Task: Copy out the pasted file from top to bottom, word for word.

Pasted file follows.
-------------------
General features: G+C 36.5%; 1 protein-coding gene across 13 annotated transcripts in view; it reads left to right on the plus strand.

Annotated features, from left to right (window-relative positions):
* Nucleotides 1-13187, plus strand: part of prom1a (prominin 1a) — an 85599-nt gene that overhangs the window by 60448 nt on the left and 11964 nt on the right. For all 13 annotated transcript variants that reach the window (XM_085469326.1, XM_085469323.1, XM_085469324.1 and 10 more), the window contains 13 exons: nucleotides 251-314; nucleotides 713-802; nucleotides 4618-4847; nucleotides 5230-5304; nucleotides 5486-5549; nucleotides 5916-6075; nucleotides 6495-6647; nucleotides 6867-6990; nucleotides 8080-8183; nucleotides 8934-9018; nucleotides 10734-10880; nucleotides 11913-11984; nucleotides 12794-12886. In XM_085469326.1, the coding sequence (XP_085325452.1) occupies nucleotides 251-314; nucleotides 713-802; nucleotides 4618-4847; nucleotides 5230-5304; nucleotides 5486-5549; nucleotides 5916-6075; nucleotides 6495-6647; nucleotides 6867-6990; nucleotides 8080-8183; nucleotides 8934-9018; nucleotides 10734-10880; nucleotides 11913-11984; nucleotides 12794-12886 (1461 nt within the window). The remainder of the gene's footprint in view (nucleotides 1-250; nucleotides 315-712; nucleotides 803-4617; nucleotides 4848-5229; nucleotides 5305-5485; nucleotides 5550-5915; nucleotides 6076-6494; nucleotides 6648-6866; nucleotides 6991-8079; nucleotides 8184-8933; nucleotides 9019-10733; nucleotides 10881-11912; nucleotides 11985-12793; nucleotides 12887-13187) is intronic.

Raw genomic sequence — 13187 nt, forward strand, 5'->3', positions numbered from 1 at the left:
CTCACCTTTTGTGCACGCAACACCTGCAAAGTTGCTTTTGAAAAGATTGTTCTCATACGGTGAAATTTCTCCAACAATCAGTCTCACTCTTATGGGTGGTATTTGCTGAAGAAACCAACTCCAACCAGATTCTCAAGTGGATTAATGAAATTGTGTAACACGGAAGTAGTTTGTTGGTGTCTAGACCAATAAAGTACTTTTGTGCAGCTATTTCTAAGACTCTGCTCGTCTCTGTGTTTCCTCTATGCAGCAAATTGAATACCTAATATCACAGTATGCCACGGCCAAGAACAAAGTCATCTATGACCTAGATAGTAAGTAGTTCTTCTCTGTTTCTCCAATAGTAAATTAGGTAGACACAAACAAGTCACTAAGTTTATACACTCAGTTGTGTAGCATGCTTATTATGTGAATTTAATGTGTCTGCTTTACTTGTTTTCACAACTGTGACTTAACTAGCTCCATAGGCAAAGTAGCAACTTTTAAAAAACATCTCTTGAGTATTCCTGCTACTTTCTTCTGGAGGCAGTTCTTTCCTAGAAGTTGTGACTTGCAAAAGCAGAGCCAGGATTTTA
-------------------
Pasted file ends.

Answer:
General features: G+C 36.5%; 1 protein-coding gene across 13 annotated transcripts in view; it reads left to right on the plus strand.

Annotated features, from left to right (window-relative positions):
* Nucleotides 1-13187, plus strand: part of prom1a (prominin 1a) — an 85599-nt gene that overhangs the window by 60448 nt on the left and 11964 nt on the right. For all 13 annotated transcript variants that reach the window (XM_085469326.1, XM_085469323.1, XM_085469324.1 and 10 more), the window contains 13 exons: nucleotides 251-314; nucleotides 713-802; nucleotides 4618-4847; nucleotides 5230-5304; nucleotides 5486-5549; nucleotides 5916-6075; nucleotides 6495-6647; nucleotides 6867-6990; nucleotides 8080-8183; nucleotides 8934-9018; nucleotides 10734-10880; nucleotides 11913-11984; nucleotides 12794-12886. In XM_085469326.1, the coding sequence (XP_085325452.1) occupies nucleotides 251-314; nucleotides 713-802; nucleotides 4618-4847; nucleotides 5230-5304; nucleotides 5486-5549; nucleotides 5916-6075; nucleotides 6495-6647; nucleotides 6867-6990; nucleotides 8080-8183; nucleotides 8934-9018; nucleotides 10734-10880; nucleotides 11913-11984; nucleotides 12794-12886 (1461 nt within the window). The remainder of the gene's footprint in view (nucleotides 1-250; nucleotides 315-712; nucleotides 803-4617; nucleotides 4848-5229; nucleotides 5305-5485; nucleotides 5550-5915; nucleotides 6076-6494; nucleotides 6648-6866; nucleotides 6991-8079; nucleotides 8184-8933; nucleotides 9019-10733; nucleotides 10881-11912; nucleotides 11985-12793; nucleotides 12887-13187) is intronic.

Raw genomic sequence — 13187 nt, forward strand, 5'->3', positions numbered from 1 at the left:
CTCACCTTTTGTGCACGCAACACCTGCAAAGTTGCTTTTGAAAAGATTGTTCTCATACGGTGAAATTTCTCCAACAATCAGTCTCACTCTTATGGGTGGTATTTGCTGAAGAAACCAACTCCAACCAGATTCTCAAGTGGATTAATGAAATTGTGTAACACGGAAGTAGTTTGTTGGTGTCTAGACCAATAAAGTACTTTTGTGCAGCTATTTCTAAGACTCTGCTCGTCTCTGTGTTTCCTCTATGCAGCAAATTGAATACCTAATATCACAGTATGCCACGGCCAAGAACAAAGTCATCTATGACCTAGATAGTAAGTAGTTCTTCTCTGTTTCTCCAATAGTAAATTAGGTAGACACAAACAAGTCACTAAGTTTATACACTCAGTTGTGTAGCATGCTTATTATGTGAATTTAATGTGTCTGCTTTACTTGTTTTCACAACTGTGACTTAACTAGCTCCATAGGCAAAGTAGCAACTTTTAAAAAACATCTCTTGAGTATTCCTGCTACTTTCTTCTGGAGGCAGTTCTTTCCTAGAAGTTGTGACTTGCAAAAGCAGAGCCAGGATTTTA